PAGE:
For Capetonians who love flowers, a rite of summer passage is a visit to Chart Farm, where visitors may pick roses from rows and rows of long-stemmed hybrid teas. The rose garden of this suburban farm is planted on the gentle slopes of Cape Town’s Wynberg Hill with a wide, green view across the the Constantia Valley. Vineyards and fig trees meet the garden’s southeastern border, and a Sir Herbert Baker-designed homestead presides over the garden to the north. Statuesque palms and stately Magnolia grandiflora trees convey a sense of vintage tranquility. It’s an insider’s escape for city dwellers. Besides yielding a beautiful bouquet, the pick-your-own approach doubles as immersive horticultural therapy, deeply appealing in our digitally powered lives.
Photography by Marie Viljoen.
Rose season in Cape Town begins in their late spring (around mid-September) and peaks in October and November. While the long-limbed roses at Chart Farm follow that schedule, they are chosen, and were bred for, their ability to repeat-bloom. Visiting at any time in summer and through late autumn (April and May) will yield a beautiful bouquet.
The ideal time to cut roses is in the cool of the morning. But even when picked later in the day, they will last better if placed into a bucket of shallow water as you walk and snip. Visitors can bring along their own secateurs and buckets, but the farm provides those for no fee, as long as you are willing to hand over your car keys in exchange. It seems fair. Nobody likes losing their pruners.
Most of the roses at Chart Farm are planted one cultivar to a row, and most are hybrid teas (meaning one stem, one flower, versus floribundas, which are multiple flowers per one stem). Many were developed by Ludwig’s Roses, a South African rose-breeding and growing company founded in Pretoria by German immigrant Ludwig Taschner in 1971. In partnership with international rose breeders, Ludwig’s also tests new roses for South African conditions, which vary widely. The company pioneered the container-grown (versus bare-root) rose trade in the country. The cutting garden here was designed and planted with their assistance. Since 2014 visitors been able to purchase Ludwig’s roses on site from a nursery managed by David Molautsi, whose expert rose-growing advice seems bottomless and is shared gratis.
All roses have stories. ‘Margaret Wasserfall’ was cultivated in 1993 by the German rose growers W. Kordes and Sohne from a crossing of ‘Antique Silk’ with a nameless seedling and named after the then-editor of the South African magazine Garden and Home.
The glory of the roses at Chart Farm is that there is a bloom to suit almost every taste and generation. I was never a fan of electric orange roses. But my father was. And so for his 80th birthday years ago I swooped down on the farm with a friend to pick bucketsful to grace the tables for a very big party.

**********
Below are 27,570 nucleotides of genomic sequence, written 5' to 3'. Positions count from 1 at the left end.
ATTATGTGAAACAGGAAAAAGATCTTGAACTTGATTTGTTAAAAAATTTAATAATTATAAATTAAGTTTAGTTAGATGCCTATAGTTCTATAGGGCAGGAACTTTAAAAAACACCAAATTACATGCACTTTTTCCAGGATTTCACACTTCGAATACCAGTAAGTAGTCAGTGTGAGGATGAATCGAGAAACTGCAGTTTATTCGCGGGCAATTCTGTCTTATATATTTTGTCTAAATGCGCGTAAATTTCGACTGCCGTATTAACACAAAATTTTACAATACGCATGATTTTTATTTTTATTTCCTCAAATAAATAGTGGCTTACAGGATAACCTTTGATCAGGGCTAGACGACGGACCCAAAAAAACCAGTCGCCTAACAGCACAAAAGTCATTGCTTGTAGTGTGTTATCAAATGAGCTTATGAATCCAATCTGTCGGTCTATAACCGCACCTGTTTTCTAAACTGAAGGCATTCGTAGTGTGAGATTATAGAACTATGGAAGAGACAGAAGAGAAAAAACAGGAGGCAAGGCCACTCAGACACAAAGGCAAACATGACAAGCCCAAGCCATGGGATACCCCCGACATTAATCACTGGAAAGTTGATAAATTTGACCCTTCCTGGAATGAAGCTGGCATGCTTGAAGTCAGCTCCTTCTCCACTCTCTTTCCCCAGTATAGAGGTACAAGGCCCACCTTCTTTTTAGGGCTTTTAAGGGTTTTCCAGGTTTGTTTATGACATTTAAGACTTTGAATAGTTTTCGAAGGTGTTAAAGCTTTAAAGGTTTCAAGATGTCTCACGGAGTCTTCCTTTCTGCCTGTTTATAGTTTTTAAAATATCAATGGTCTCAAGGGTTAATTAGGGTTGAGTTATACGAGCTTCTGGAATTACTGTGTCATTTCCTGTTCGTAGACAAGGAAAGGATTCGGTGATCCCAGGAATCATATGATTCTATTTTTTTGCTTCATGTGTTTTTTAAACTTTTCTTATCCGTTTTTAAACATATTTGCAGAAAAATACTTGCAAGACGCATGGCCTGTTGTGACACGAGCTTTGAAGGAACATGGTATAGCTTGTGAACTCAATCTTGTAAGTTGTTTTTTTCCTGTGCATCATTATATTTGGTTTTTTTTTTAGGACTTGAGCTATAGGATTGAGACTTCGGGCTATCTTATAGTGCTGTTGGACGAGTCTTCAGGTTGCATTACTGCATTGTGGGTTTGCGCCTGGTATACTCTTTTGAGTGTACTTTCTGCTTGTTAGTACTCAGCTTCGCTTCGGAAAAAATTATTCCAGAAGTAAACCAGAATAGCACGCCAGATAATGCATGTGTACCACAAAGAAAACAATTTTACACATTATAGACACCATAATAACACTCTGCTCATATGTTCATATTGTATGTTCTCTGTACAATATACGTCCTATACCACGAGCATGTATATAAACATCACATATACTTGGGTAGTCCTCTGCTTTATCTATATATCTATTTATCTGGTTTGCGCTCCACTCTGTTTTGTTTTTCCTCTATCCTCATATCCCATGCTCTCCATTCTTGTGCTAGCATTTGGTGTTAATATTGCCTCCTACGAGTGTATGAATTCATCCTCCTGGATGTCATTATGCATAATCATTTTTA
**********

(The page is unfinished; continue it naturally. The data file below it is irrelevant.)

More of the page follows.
Admittedly, I added many other blooms to offset the wildness of the neon buds. (The agapanthus, alstroemeria, and star jasmine came from my mother’s garden.)
Not all the shrubs at Chart Farm are regimented by row: Some are planted in more gentle flower beds, which give local gardeners a sense of how they would appear in their own spaces. A chart at Ludwig’s Nursery on site helps decipher the mystery of their bloom shapes: deep cups, shallow cups, open cups, quartered rosettes, classic hybrid teas, single, semi-double, pompom, and rosette. It’s dizzying and delicious. (Bees like single roses, as well as shallow and open cups, because they can reach the pollen at the flower’s heart.)
Some of the roses are distinctly old-fashioned in appearance, despite their modern parentage. ‘My Granny’ is a repeat-blooming, spreading rose that makes an exquisite hedge. South African gardeners sometimes choose plants with security in mind, and a deterrently thorny hedge that also flowers is doubly appealing.
One of the benefits of having pruner-armed visitors slicing their way down rows of hundreds of roses is that it is essentially free pruning. Or, rather, people paying to prune. Roses relish being cut back. Ludwig Taschner’s no-nonsense advice regarding pruning (for nervous gardeners) is that there’s no such thing as a wrong cut. Any cutting back is helpful.
Once you’ve chosen the roses you want, an old cement trough in the lawn is a rustic staging area where you can neaten up the flower stems, clip off any egregious thorns, and strip leaves that might be below the waterline in the container you will use.
And then it is time to pay. Stems you cut yourself are R7, the equivalent of about 45 US cents. If you don’t have your own container, the roses will be wrapped for you in a sheaf of newspaper. Or you can buy already-cut and prepped stems if you’re in a hurry. The payment window doubles as a local farm stall, where boxes of impeccable cherries are sold from October to December (the farm’s owners, the Garlick family, also own Klondyke Cherry Farm and its pick-your-own cherry orchards) as well as local preserves, and, in late summer and autumn, the farm’s own figs, hanepoot grapes, and chestnuts. Next door, The View coffee shop and restaurant does indeed offer a gorgeous view, but—insider tip—excruciatingly slow service.
Whether you are picking loads of roses for a party, a bunch for a friend, or just want a taste of local Cape Town life (with a side of overblown fragrance for your Airbnb), Chart Farm is a retreat within reach.